Carter was called the same racial epithet when he took over his family’s peanut farm in South Georgia during the Jim Crow era. He repeatedly refused to join a segregationist group called the White Citizens’ Council despite threats to boycott his peanut business. A delegation representing the council confronted Carter at his warehouse one day, with one member even offering to pay his five-dollar membership fee.

As one of his biographers has noted, Carter was so angry that he walked over to his cash register, pulled out a five-dollar bill, and declared: “I’ll take this and flush it down the toilet, but I am not going to join the White Citizens’ Council.”

Many people are sharing similar stories about Carter since the 98-year-old former president recently entered hospice care. As tributes to Carter pour in from around the globe, certain themes have emerged: his Christian faith, his childhood friendships with African Americans that shaped his views on race, and the founding of his Carter Center, which has cemented his post-presidency role as a peacemaker and ally of the poor.

His views on abortion have been more nuanced. He has said he’s personally opposed to abortion, but did not campaign to overturn Roe vs. Wade and opposed a proposed Constitutional amendment to invalidate the Roe decision.
But there’s another source of inspiration for Carter that’s been overlooked in many of the tributes – his distinctive brand of White evangelical Christianity, which remains hidden from most Americans.

Carter is a progressive White evangelical Christian. That may seem like an oxymoron, but it shouldn’t. Progressive White evangelicalism was once what one historian called “the ascendant strain of evangelicalism in America.”

Yet Carter quickly fell out with many White evangelicals over issues that have come to define evangelical culture today: public stances on racism, homosexuality, abortion and the separation of church and state.

Today White evangelical Christians are associated, rightly or wrongly, with a conservative set of theological and political stances. Those include opposition to abortion, being the most enthusiastic supporters of a brand of Christian nationalism that seeks to turn the US into a White Christian nation, and championing a former president who boasted about sexually assaulting women.

In 2000, Carter’s differences with contemporary White evangelicalism became so acute that he cut ties with the Southern Baptist Convention1 after it barred women pastors and publicly declared that a woman should “submit herself graciously” to her husband’s leadership.

“I personally feel the Bible says all people are equal in the eyes of God,” he said at the time. “I personally feel that women should play an absolutely equal role in service of Christ in the church.”

“As other evangelicals drifted to the religious right, Carter advocated universal health care, proposed cuts in military spending and denounced the tax code as ‘a welfare program for the rich’,” wrote Betsy Shirley, an editor of Sojourners magazine, in a review of Carter’s book, Faith: A Journey For All.
Yet Carter quickly fell out with many White evangelicals over issues that have come to define evangelical culture today: public stances on racism, homosexuality, abortion and the separation of church and state. To varying degrees, Carter disagreed with conservative White evangelicals on all those issues.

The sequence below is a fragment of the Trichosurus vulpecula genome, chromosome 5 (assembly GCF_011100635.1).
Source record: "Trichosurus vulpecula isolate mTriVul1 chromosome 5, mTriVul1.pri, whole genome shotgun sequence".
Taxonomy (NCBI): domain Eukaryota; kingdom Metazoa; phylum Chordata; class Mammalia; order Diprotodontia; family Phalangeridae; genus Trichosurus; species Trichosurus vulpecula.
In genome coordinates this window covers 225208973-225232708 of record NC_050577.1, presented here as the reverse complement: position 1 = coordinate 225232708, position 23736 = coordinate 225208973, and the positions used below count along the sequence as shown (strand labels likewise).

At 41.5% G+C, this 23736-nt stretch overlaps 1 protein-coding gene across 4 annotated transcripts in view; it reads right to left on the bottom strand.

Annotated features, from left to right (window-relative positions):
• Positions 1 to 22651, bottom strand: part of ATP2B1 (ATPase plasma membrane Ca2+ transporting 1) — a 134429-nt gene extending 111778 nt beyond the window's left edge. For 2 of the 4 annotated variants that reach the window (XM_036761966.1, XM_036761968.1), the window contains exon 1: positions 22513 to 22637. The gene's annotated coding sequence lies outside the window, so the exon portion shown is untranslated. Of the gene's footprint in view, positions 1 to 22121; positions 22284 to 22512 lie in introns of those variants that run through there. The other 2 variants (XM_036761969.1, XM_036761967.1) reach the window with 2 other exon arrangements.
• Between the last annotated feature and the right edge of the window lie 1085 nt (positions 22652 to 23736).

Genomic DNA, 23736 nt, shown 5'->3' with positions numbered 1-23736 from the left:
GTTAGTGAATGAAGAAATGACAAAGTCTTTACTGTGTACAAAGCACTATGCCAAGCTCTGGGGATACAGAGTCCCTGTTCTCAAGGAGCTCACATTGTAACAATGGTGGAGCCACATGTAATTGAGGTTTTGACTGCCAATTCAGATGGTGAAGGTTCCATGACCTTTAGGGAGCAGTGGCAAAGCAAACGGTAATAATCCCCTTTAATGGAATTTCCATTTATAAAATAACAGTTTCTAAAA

“Many times the one argument that I would find would ruin a person’s case is when he’d say, ‘This is good for you politically,’” [Walter Mondale–his Vice President] said. “He didn’t want to hear that. He didn’t want to think that way and he didn’t want his staff to think that way. He wanted to know what’s right.

During Carter’s presidency, the Internal Revenue Service sought to enforce anti-discrimination laws at all-White Christian schools that many evangelicals had built to defy the Supreme Court’s landmark 1954 Brown vs. Board of Education ruling, which declared racially segregated schools unconstitutional, [Randall Balmer, author of “Redeemer: The Life of Jimmy Carter.”] says.

That’s because during the 19th century, White evangelicals led the way on social justice issues. Evangelical leaders like Charles Finney fought against slavery, were active in prison reform, led peace crusades and were crucial in forming public schools to help less affluent children gain social mobility. . .“They were also active in women’s equality, including voting rights, which was a radical idea in the 19th century,” Balmer says.
To enforce the Brown decision, the IRS refused to grant tax-except status to schools like Bob Jones University in South Carolina that practiced racial discrimination, a move that White evangelical leaders unfairly blamed on Carter, Balmer says.

It was White evangelical opposition to racial integration, not abortion, that originally motivated many evangelicals to get involved in politics in the 1970s, Balmer says.

Some religious leaders now say that White evangelicals gained political power butlost their souls by aligning themselves too closely to a political party.

Much of that progressive momentum dissipated, though, when conservatives gained control of the group in 1979 and the large White evangelical community aligned with the Republican Party. White conservative evangelicals eventually gained so much power that their dominance convinced many Americans that the only true evangelicals were conservative. Many forget that progressive White evangelists existed.

Please click on: The ‘road not taken’ by many White evangelical Christians

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  1. It has often been described as a “bellwether for conservative Christianity.”[]


Wayne Northey was Director of Man-to-Man/Woman-to-Woman – Restorative Christian Ministries (M2/W2) in British Columbia, Canada from 1998 to 2014, when he retired. He has been active in the criminal justice arena and a keen promoter of Restorative Justice since 1974. He has published widely on peacemaking and justice themes. You will find more about that on this website: a work in progress.

Always appreciate constructive feedback! Thanks.